Stay focused and stay hungry. That’s the mantra Purple Focus has been following the past 16 years, making out-of-the-box creatives and campaigns, which have helped this growing agency win big brands and business
An advertising agency, they say, is all about its team and people. Purple Focus, a full service advertising and marketing communication solutions agency based out of Indore and with offices in Delhi and Mumbai as well, comprises a talented pack of people coming from different walks of life. Engineers, photographers, poets, dancers, rock climbers, all make up the quorum at Purple Focus. They bring with them interesting and fresh points of view, which reflect in the work that Purple Focus does for its various clients. The young and energetic team of Purple Focus today comprises of 130 highly motivated professionals who work together in a lively and congenial environment to deliver their best in advertising and integrated marketing communication solutions. The agency’s impressive roster of clients include well-known brands such as Bajaj Auto, Eicher Motors, Nokia, Big Magic, DLF Shopping Festival, Hathway, Next Gen, Shakti Pumps, Banswara Suitings, Patrika, Lohia Sterlinger, IBD Universal, Rotomac Writing Instruments, Promart (discount store chain from Provogue India), Tata Indicom (six circles), Dainik Bhaskar, DB.com, Ruchi Lifescapes & Countywalk among others.

Started in 1996 as a small advertising agency with a team of just four members, Purple Focus has come a long way in establishing its creative foothold in the world of advertising today. The stupendous growth of the company in a short span of time is reflected in all of its accomplishments – a strong infrastructure, sound financial position, technological advancement, a combination of the best creative brains and an experienced client servicing team. Founder & Managing Director Pankaj Acharya and Co-Founder & Director Rahul Vaidya say: “We believe that businesses are built around people and fortunately we have been able to bring on board the right kind of people. What has worked for us is the owner-manager model and thankfully all our partnerships have been successful for us.” Thanks to the agency’s foresightedness in forging and clobbering together enduring partnerships, Purple Focus today boasts of five major associate companies. These are Fusion Events, the arm responsible for creating and hosting events for the agency, Purple Shunya, the digital agency, Purple Spot, Purple Productions, the film production arm and Innovative Ideators, which is into crowdsourcing.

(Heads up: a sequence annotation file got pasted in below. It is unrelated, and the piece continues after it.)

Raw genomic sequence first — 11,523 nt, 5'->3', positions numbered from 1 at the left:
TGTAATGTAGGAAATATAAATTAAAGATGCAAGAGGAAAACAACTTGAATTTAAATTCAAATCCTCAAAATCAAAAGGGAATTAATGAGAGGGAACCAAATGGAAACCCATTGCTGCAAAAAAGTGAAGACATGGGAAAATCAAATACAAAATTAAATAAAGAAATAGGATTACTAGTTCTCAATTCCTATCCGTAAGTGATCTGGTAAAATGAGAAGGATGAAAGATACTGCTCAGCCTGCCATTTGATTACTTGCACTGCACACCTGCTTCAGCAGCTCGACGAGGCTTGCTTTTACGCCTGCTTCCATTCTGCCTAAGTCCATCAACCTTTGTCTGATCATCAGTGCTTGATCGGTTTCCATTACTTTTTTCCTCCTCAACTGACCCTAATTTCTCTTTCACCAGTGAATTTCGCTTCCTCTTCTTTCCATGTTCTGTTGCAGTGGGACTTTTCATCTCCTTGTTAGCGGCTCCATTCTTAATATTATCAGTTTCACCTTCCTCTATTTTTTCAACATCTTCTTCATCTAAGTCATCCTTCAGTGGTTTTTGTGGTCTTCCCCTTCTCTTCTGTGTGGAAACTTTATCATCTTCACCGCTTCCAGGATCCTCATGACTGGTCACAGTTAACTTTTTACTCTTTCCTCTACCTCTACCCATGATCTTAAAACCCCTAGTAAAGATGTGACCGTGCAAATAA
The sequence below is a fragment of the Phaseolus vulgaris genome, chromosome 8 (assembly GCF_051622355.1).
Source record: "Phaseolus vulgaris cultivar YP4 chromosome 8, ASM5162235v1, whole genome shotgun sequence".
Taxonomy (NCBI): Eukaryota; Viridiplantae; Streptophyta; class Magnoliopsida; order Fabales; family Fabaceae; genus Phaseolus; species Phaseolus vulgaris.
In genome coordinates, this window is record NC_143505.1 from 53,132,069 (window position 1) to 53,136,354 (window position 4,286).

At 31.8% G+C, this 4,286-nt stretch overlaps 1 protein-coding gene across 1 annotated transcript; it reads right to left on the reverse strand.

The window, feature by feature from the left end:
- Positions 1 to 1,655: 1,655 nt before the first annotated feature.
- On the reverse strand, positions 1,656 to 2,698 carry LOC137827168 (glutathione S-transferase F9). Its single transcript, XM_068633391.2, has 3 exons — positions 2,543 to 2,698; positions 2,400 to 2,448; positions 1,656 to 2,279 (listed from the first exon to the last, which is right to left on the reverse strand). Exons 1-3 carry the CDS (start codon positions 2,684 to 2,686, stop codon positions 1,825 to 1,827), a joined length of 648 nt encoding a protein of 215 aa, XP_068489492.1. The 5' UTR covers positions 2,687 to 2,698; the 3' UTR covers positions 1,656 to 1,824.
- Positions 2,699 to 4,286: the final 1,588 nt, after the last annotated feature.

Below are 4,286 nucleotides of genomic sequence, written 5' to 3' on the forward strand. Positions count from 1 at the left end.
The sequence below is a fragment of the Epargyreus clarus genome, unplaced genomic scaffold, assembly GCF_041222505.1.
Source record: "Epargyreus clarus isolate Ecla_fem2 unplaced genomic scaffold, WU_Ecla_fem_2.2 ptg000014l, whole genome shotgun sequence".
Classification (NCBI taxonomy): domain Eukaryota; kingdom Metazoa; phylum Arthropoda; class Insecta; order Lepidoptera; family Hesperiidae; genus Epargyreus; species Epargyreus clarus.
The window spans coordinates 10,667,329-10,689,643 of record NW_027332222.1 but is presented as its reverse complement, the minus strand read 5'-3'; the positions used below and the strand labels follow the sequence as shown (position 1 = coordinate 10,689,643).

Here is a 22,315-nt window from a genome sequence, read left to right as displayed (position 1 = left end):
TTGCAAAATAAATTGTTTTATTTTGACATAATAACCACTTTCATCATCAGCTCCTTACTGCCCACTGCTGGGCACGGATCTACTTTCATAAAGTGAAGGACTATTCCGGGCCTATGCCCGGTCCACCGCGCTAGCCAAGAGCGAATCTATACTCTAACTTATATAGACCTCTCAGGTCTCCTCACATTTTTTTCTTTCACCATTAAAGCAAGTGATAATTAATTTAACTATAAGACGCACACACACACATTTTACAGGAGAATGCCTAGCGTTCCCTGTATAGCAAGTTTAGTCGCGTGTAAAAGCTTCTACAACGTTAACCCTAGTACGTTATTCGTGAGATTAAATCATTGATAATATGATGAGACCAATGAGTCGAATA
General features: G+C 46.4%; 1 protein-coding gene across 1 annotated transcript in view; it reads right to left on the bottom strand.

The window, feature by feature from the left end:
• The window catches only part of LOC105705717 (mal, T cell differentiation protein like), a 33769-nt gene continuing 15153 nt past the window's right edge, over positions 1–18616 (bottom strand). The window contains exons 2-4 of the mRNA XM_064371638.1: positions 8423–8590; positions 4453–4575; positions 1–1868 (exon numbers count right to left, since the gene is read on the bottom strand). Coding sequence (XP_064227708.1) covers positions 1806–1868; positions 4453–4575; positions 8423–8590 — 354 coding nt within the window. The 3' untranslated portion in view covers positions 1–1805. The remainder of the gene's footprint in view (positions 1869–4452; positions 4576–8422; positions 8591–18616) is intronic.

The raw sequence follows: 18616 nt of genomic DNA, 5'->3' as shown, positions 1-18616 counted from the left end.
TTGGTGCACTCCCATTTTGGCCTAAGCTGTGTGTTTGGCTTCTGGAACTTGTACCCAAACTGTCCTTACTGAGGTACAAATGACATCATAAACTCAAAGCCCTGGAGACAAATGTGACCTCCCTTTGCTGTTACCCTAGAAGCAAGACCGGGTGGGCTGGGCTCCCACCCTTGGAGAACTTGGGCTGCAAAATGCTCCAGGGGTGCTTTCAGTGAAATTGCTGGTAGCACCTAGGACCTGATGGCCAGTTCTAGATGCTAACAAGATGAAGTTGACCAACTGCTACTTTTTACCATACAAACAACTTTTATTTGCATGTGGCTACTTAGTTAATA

Today, Purple Focus has made it good on the national advertising stage and it counts amongst the top 20 agencies of India. According to Acharya and Vaidya, over the years there has been a conscious effort to promote a definitive culture in the agency – a culture that serves to promote the agency as a breeding ground for good effective advertising ideas! The agency’s long-term vision is to create an eco-system of self-sustaining businesses, which fosters creativity and innovation in bright young people and provides all the possible support, be it knowledge, experience or reassurance in realizing their dreams. Says Acharya, “We are one happy bunch of people having a diverse and rich experience. We have a deep-rooted connect with the street sensibilities and an intuitive understanding of the minds & hearts of India. It is our cultural conditioning, which is the bedrock of our meaningful and results-oriented marketing communication solutions.”
Over the years Purple Focus has successfully executed various memorable campaigns that have won the agency many international and national awards. The first major recognition for the agency came when it snapped up gold at the International Summit Creative Award 2003. Based in Portland, USA, the Summit Creative Award is the only competition of its kind which is created to recognize exceptional work by advertising agencies – video production companies, multimedia firms and other creative groups with annual billings of $15 million or less. The competition featured multiple international entries in 17 creative categories, which were judged against a stringent set of standards like originality, creativity of concepts, quality of execution and the ability to communicate and persuade. Purple Focus won gold in the outdoor/transit category for its award winning anti-smoking poster, which drew critical acclaim from one and all. “The credit for the award lay in the design’s simplicity and strength of the concept along with its strong execution,” recalls Acharya adding that the anti-smoking poster was not only noticed and hugely appreciated, but also proved its effectiveness by inspiring many people to quit smoking.